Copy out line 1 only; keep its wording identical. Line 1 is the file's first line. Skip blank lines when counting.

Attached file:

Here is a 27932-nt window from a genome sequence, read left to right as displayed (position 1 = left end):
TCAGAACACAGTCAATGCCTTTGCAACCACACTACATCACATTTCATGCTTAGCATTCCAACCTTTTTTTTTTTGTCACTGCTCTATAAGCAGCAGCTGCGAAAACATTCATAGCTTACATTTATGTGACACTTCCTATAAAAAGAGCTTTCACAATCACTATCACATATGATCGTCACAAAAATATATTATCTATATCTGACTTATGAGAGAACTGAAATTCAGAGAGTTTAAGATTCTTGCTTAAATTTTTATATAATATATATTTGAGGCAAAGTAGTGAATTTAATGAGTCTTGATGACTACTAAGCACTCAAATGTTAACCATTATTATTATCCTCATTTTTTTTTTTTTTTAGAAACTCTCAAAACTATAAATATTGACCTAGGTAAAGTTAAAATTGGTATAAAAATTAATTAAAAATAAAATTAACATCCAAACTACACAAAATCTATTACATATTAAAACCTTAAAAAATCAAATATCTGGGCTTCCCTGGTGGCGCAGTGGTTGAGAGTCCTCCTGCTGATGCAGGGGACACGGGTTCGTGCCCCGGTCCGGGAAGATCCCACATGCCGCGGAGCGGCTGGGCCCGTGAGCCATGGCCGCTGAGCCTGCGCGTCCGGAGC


Here is a 27932-nt window from a genome sequence, read left to right as displayed (position 1 = left end):